Objections to the clarity of claims or any consequent requests for amendment are only relevant to opposition proceedings in so far as they can influence the decisions on issues under Art. 100 EPC or arise in relation to the subject-matter to be amended as a consequence of such issues. This was the view taken by the board in T 127/85 (OJ 1989, 271), to which it added that it would be an abuse of opposition proceedings if the patent proprietor were allowed merely to tidy up and improve the disclosure by amendments not specifically necessitated by the grounds advanced for the opposition, even if those amendments were to comply with Art. 123 EPC. This applied equally to amendments during opposition proceedings intended merely to clarify ambiguities in the claims or description.
According to R. 81(3) EPC (R. 58(2) EPC 1973) limited consideration of amendments is intended to help expedite and streamline opposition proceedings (see e.g. T 406/86, OJ 1989, 302; see also T 24/88, T 324/89 and T 50/90). According to the established case law of the boards of appeal, Art. 84 EPC is an EPC requirement that has to be taken into account in opposition proceedings whenever the patent proprietor files any amendments. However, Art. 84 EPC is not itself a ground for opposition under Art. 100 EPC. Irrespective of how the granted claims are formulated, and be they dependent or independent, an opposition cannot be lodged on the basis that they lack clarity. Consequently, merely formal, syntactical reformulations of the claims do not give rise to a new objection outside Art. 100 EPC, i.e. under Art. 84 EPC (T 23/86, OJ 1987, 316; see further T 565/89, T 89/89, T 62/88, T 16/87, OJ 1992, 212, T 1835/08, T 1855/07, T 630/09). In T 792/95, another board confirmed the principle that, in opposition proceedings and subsequent appeal proceedings, only such amendments could be made as were necessary in the light of the grounds for opposition under Art. 100 EPC.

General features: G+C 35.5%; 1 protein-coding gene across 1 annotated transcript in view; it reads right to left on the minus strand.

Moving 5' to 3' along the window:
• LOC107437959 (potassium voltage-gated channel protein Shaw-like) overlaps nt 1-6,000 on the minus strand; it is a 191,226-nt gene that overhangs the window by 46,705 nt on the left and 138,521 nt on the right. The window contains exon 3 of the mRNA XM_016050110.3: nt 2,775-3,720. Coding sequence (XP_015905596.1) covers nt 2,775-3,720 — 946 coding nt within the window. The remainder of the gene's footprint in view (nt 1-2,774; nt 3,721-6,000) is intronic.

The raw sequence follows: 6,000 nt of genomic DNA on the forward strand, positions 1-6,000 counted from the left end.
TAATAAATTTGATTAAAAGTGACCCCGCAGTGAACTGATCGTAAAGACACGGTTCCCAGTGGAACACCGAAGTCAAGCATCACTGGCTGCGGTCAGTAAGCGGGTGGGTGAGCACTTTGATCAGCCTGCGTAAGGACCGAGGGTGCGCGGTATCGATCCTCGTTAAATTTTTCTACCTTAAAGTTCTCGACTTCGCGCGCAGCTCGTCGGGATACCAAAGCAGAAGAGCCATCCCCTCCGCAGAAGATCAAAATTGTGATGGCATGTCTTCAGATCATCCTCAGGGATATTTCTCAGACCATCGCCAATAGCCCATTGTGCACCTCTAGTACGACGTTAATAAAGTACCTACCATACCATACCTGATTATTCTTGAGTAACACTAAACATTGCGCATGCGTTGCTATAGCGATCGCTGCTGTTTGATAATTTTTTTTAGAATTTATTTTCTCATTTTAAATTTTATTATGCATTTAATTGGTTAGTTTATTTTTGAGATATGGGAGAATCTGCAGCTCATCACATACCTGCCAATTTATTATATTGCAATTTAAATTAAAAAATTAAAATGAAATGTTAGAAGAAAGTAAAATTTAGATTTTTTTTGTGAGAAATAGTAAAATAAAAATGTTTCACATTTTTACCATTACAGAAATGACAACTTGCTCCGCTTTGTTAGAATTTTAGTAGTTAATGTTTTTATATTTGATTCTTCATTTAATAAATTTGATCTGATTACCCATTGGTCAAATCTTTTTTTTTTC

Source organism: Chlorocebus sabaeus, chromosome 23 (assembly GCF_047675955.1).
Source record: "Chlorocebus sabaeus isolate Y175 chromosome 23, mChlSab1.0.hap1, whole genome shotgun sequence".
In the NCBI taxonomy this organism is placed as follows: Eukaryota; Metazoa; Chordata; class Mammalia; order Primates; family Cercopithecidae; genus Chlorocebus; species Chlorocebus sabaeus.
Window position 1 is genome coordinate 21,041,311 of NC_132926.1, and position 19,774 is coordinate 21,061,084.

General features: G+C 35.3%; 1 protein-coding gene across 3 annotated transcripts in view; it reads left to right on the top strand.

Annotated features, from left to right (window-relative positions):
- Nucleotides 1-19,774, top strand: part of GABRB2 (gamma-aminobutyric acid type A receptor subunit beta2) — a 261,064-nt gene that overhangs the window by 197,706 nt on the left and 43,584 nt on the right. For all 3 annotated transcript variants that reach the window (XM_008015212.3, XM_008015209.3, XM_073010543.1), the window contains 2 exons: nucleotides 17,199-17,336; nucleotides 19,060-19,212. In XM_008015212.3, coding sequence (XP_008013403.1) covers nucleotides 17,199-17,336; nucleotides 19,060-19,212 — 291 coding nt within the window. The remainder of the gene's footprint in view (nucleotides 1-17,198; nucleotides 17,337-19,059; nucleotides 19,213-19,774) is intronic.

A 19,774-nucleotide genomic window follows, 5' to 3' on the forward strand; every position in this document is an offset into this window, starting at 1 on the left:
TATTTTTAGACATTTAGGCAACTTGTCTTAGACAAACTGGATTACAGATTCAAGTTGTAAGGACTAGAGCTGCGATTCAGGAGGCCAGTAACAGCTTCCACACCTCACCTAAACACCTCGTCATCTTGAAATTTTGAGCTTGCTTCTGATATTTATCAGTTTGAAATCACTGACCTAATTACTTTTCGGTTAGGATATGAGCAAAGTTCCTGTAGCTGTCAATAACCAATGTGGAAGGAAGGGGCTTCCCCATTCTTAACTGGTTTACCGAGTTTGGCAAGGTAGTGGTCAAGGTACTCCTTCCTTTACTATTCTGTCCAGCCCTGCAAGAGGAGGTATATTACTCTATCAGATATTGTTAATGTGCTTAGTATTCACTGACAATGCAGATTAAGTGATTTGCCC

In T 113/86 the board of appeal followed this principle, ruling against the admissibility of amendments proposed by the patent proprietor which were not necessary to take account of the grounds for opposition invoked by the opponent under Art. 100 EPC or by the board under Art. 114 EPC, if there were the slightest possibility of a different interpretation being given to the patent specification before and after the amendments. The protection conferred by the patent would actually be extended if, as a result of amendments to clarify the granted claims, the claims could be more widely construed than a court would have construed them by the application of Art. 69 EPC. However, the board was of the opinion that the removal of an inconsistency between a claim and the description should be allowed if the inconsistency arose from an error, provided that the error was so obvious to a skilled person in the light of the patent specification as a whole that an interested third party could have anticipated the extent of protection conferred by the amended claim. In these circumstances the request for the correction of an error did not represent an abuse of opposition proceedings. Moreover, the removal of the discrepancy was in the interests of legal certainty.
However, where a deficiency results from a discrepancy between the description and the claim, lack of clarity in the invention's disclosure can be objected to because that requirement comes under Art. 83 EPC, not Art. 84 EPC, and may therefore be taken into consideration in opposition proceedings (see e.g. T 175/86).
In T 684/02 the board considered whether subject-matter which had been deleted during the examination procedure in order to avoid inconsistencies in the patent specification could be reinstated in subsequent opposition proceedings. Reference was made to the previous case law in T 1149/97 (OJ 2000, 259) and T 37/99, where the boards had concluded that the reinstatement of subject-matter which, in view of Art. 84 EPC 1973 and Art. Art. 69 EPC, had been deleted or indicated as no longer relating to the invention before grant in order to avoid inconsistencies in the patent specification should as a rule not be admissible under Art. 123(3) EPC after grant. Based on the reasons and considerations set out in the above decisions, the board stated that the particulars deleted from the patent application before grant and considered in the case at issue could not be reinstated with regard to Art. 123(3) EPC.